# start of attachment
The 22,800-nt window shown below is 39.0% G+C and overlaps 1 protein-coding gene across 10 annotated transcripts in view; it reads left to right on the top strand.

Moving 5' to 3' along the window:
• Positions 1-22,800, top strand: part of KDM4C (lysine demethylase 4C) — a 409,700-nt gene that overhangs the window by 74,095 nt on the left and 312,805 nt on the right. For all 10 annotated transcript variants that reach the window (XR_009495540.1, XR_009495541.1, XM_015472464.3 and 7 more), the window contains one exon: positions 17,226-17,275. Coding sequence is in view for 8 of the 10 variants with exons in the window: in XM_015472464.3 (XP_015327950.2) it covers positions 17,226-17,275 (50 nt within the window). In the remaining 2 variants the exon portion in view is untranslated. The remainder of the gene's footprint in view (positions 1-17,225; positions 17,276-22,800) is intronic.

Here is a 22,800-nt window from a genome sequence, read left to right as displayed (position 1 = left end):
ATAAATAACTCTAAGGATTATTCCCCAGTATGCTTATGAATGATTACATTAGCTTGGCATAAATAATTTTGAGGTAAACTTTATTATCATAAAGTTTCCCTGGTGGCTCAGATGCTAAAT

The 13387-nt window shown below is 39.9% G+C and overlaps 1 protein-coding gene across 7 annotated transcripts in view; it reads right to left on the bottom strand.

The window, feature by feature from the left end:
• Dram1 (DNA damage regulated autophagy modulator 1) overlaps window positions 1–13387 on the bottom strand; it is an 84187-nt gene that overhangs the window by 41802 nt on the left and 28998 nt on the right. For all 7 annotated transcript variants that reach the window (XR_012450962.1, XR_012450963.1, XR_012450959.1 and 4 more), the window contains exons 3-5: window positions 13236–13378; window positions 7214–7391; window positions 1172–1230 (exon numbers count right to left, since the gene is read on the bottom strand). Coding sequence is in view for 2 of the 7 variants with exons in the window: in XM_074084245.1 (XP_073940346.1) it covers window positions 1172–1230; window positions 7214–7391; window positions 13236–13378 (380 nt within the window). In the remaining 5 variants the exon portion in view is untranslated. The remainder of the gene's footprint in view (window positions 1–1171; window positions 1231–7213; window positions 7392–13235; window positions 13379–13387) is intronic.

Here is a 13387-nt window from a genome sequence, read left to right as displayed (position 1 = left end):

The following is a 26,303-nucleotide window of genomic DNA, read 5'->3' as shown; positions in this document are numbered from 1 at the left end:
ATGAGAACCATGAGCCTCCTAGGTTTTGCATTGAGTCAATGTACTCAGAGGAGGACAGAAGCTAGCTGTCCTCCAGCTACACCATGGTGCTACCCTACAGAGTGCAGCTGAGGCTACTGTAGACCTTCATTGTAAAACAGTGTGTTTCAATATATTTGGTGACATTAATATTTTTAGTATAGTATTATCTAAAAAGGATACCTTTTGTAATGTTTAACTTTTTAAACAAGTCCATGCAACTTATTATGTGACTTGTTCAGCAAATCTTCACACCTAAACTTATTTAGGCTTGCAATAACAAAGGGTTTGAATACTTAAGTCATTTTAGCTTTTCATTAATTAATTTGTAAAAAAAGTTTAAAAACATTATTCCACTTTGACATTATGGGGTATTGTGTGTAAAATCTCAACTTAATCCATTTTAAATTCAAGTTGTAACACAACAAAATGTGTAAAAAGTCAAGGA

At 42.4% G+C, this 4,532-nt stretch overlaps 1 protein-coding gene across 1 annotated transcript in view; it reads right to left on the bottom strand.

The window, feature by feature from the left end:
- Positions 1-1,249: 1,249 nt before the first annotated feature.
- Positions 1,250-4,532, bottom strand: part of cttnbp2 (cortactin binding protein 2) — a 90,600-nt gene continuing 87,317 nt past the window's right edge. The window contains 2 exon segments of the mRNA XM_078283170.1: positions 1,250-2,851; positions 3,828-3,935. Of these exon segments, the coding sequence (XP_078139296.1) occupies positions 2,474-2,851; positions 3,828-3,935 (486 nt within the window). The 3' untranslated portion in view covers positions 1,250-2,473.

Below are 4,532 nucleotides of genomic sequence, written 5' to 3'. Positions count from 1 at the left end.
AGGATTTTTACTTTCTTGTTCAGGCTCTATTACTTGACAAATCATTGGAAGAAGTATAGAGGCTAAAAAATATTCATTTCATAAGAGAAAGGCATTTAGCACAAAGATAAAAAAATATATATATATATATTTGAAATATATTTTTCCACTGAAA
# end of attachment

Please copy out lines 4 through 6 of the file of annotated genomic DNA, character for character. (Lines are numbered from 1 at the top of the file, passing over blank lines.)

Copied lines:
Here is a 22,800-nt window from a genome sequence, read left to right as displayed (position 1 = left end):
ATAAATAACTCTAAGGATTATTCCCCAGTATGCTTATGAATGATTACATTAGCTTGGCATAAATAATTTTGAGGTAAACTTTATTATCATAAAGTTTCCCTGGTGGCTCAGATGCTAAAT

The 13387-nt window shown below is 39.9% G+C and overlaps 1 protein-coding gene across 7 annotated transcripts in view; it reads right to left on the bottom strand.